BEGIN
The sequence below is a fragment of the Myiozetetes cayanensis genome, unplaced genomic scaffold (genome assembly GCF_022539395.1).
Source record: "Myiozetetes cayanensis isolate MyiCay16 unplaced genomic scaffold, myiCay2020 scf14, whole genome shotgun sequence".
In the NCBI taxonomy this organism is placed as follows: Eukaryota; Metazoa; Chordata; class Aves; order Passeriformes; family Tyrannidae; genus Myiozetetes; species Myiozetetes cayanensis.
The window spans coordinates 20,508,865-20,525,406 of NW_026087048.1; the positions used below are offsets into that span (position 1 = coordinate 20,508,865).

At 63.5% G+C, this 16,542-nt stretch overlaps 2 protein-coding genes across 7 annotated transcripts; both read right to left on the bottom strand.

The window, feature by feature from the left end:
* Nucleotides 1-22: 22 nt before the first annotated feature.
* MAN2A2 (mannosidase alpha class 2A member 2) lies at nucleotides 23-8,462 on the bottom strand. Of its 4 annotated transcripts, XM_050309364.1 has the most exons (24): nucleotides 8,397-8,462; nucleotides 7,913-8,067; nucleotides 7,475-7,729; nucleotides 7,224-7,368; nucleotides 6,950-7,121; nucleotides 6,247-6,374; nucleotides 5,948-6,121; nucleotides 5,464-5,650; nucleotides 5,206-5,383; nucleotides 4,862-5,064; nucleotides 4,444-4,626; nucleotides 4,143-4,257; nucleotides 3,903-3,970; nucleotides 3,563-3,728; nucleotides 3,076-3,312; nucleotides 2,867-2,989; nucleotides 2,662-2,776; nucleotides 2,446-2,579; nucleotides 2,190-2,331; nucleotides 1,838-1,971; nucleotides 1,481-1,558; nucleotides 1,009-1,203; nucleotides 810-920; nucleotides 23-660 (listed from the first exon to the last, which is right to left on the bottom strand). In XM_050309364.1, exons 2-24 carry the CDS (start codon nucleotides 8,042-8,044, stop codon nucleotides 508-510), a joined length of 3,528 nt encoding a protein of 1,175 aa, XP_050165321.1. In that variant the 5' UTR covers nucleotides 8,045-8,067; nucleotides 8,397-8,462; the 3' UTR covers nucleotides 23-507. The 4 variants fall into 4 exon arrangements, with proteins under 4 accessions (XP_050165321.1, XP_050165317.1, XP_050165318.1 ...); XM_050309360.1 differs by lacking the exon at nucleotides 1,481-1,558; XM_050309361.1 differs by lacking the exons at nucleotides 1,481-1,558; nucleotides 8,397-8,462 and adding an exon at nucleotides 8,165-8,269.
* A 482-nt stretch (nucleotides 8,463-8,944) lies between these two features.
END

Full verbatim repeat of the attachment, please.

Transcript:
The sequence below is a fragment of the Myiozetetes cayanensis genome, unplaced genomic scaffold (genome assembly GCF_022539395.1).
Source record: "Myiozetetes cayanensis isolate MyiCay16 unplaced genomic scaffold, myiCay2020 scf14, whole genome shotgun sequence".
In the NCBI taxonomy this organism is placed as follows: Eukaryota; Metazoa; Chordata; class Aves; order Passeriformes; family Tyrannidae; genus Myiozetetes; species Myiozetetes cayanensis.
The window spans coordinates 20,508,865-20,525,406 of NW_026087048.1; the positions used below are offsets into that span (position 1 = coordinate 20,508,865).

At 63.5% G+C, this 16,542-nt stretch overlaps 2 protein-coding genes across 7 annotated transcripts; both read right to left on the bottom strand.

The window, feature by feature from the left end:
* Nucleotides 1-22: 22 nt before the first annotated feature.
* MAN2A2 (mannosidase alpha class 2A member 2) lies at nucleotides 23-8,462 on the bottom strand. Of its 4 annotated transcripts, XM_050309364.1 has the most exons (24): nucleotides 8,397-8,462; nucleotides 7,913-8,067; nucleotides 7,475-7,729; nucleotides 7,224-7,368; nucleotides 6,950-7,121; nucleotides 6,247-6,374; nucleotides 5,948-6,121; nucleotides 5,464-5,650; nucleotides 5,206-5,383; nucleotides 4,862-5,064; nucleotides 4,444-4,626; nucleotides 4,143-4,257; nucleotides 3,903-3,970; nucleotides 3,563-3,728; nucleotides 3,076-3,312; nucleotides 2,867-2,989; nucleotides 2,662-2,776; nucleotides 2,446-2,579; nucleotides 2,190-2,331; nucleotides 1,838-1,971; nucleotides 1,481-1,558; nucleotides 1,009-1,203; nucleotides 810-920; nucleotides 23-660 (listed from the first exon to the last, which is right to left on the bottom strand). In XM_050309364.1, exons 2-24 carry the CDS (start codon nucleotides 8,042-8,044, stop codon nucleotides 508-510), a joined length of 3,528 nt encoding a protein of 1,175 aa, XP_050165321.1. In that variant the 5' UTR covers nucleotides 8,045-8,067; nucleotides 8,397-8,462; the 3' UTR covers nucleotides 23-507. The 4 variants fall into 4 exon arrangements, with proteins under 4 accessions (XP_050165321.1, XP_050165317.1, XP_050165318.1 ...); XM_050309360.1 differs by lacking the exon at nucleotides 1,481-1,558; XM_050309361.1 differs by lacking the exons at nucleotides 1,481-1,558; nucleotides 8,397-8,462 and adding an exon at nucleotides 8,165-8,269.
* A 482-nt stretch (nucleotides 8,463-8,944) lies between these two features.